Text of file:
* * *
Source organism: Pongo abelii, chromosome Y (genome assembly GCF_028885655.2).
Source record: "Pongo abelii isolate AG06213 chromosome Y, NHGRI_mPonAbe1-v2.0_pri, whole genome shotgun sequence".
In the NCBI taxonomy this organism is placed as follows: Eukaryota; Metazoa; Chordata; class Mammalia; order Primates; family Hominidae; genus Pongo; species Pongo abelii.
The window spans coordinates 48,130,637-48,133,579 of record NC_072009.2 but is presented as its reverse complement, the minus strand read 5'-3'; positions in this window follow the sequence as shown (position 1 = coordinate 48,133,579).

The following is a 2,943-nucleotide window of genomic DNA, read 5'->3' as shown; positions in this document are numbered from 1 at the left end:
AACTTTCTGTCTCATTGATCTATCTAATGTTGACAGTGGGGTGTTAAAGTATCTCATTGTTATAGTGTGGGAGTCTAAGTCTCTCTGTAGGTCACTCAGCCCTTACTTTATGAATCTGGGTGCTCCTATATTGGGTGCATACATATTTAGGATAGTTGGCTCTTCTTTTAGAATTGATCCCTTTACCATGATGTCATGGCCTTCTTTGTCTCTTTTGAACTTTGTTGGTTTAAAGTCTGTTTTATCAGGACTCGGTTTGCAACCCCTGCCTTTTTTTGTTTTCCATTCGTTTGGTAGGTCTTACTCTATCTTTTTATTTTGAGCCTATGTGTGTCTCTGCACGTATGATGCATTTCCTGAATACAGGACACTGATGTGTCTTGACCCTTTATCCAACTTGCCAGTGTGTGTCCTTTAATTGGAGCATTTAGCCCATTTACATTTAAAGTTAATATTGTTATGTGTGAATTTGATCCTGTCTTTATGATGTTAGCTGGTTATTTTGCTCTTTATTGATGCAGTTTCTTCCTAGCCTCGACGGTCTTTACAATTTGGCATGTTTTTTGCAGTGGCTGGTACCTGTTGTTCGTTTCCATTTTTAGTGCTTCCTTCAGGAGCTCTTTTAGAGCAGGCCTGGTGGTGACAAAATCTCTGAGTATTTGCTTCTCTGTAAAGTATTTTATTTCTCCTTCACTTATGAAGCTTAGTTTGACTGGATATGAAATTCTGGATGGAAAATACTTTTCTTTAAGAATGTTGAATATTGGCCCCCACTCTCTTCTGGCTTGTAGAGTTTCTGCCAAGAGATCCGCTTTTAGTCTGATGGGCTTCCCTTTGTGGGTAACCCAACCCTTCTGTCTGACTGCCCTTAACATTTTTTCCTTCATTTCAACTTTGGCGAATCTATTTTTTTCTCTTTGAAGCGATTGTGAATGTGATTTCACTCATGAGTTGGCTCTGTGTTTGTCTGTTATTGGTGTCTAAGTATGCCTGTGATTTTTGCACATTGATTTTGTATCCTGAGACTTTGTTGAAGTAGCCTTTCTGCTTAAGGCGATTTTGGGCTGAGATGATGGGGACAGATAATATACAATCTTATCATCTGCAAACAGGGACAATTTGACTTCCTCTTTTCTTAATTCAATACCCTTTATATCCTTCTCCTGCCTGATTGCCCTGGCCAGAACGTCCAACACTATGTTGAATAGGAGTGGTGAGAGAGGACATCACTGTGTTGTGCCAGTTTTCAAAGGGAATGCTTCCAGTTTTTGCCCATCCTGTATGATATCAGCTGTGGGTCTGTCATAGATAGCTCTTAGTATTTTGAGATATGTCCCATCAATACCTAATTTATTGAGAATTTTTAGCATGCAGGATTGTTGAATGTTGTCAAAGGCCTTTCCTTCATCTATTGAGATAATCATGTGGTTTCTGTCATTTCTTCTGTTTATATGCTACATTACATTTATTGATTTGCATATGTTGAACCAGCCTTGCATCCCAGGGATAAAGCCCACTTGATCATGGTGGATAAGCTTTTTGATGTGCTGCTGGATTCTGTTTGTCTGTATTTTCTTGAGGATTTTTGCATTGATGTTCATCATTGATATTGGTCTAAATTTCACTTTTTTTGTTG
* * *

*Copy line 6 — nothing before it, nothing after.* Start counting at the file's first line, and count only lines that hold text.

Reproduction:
AACTTTCTGTCTCATTGATCTATCTAATGTTGACAGTGGGGTGTTAAAGTATCTCATTGTTATAGTGTGGGAGTCTAAGTCTCTCTGTAGGTCACTCAGCCCTTACTTTATGAATCTGGGTGCTCCTATATTGGGTGCATACATATTTAGGATAGTTGGCTCTTCTTTTAGAATTGATCCCTTTACCATGATGTCATGGCCTTCTTTGTCTCTTTTGAACTTTGTTGGTTTAAAGTCTGTTTTATCAGGACTCGGTTTGCAACCCCTGCCTTTTTTTGTTTTCCATTCGTTTGGTAGGTCTTACTCTATCTTTTTATTTTGAGCCTATGTGTGTCTCTGCACGTATGATGCATTTCCTGAATACAGGACACTGATGTGTCTTGACCCTTTATCCAACTTGCCAGTGTGTGTCCTTTAATTGGAGCATTTAGCCCATTTACATTTAAAGTTAATATTGTTATGTGTGAATTTGATCCTGTCTTTATGATGTTAGCTGGTTATTTTGCTCTTTATTGATGCAGTTTCTTCCTAGCCTCGACGGTCTTTACAATTTGGCATGTTTTTTGCAGTGGCTGGTACCTGTTGTTCGTTTCCATTTTTAGTGCTTCCTTCAGGAGCTCTTTTAGAGCAGGCCTGGTGGTGACAAAATCTCTGAGTATTTGCTTCTCTGTAAAGTATTTTATTTCTCCTTCACTTATGAAGCTTAGTTTGACTGGATATGAAATTCTGGATGGAAAATACTTTTCTTTAAGAATGTTGAATATTGGCCCCCACTCTCTTCTGGCTTGTAGAGTTTCTGCCAAGAGATCCGCTTTTAGTCTGATGGGCTTCCCTTTGTGGGTAACCCAACCCTTCTGTCTGACTGCCCTTAACATTTTTTCCTTCATTTCAACTTTGGCGAATCTATTTTTTTCTCTTTGAAGCGATTGTGAATGTGATTTCACTCATGAGTTGGCTCTGTGTTTGTCTGTTATTGGTGTCTAAGTATGCCTGTGATTTTTGCACATTGATTTTGTATCCTGAGACTTTGTTGAAGTAGCCTTTCTGCTTAAGGCGATTTTGGGCTGAGATGATGGGGACAGATAATATACAATCTTATCATCTGCAAACAGGGACAATTTGACTTCCTCTTTTCTTAATTCAATACCCTTTATATCCTTCTCCTGCCTGATTGCCCTGGCCAGAACGTCCAACACTATGTTGAATAGGAGTGGTGAGAGAGGACATCACTGTGTTGTGCCAGTTTTCAAAGGGAATGCTTCCAGTTTTTGCCCATCCTGTATGATATCAGCTGTGGGTCTGTCATAGATAGCTCTTAGTATTTTGAGATATGTCCCATCAATACCTAATTTATTGAGAATTTTTAGCATGCAGGATTGTTGAATGTTGTCAAAGGCCTTTCCTTCATCTATTGAGATAATCATGTGGTTTCTGTCATTTCTTCTGTTTATATGCTACATTACATTTATTGATTTGCATATGTTGAACCAGCCTTGCATCCCAGGGATAAAGCCCACTTGATCATGGTGGATAAGCTTTTTGATGTGCTGCTGGATTCTGTTTGTCTGTATTTTCTTGAGGATTTTTGCATTGATGTTCATCATTGATATTGGTCTAAATTTCACTTTTTTTGTTG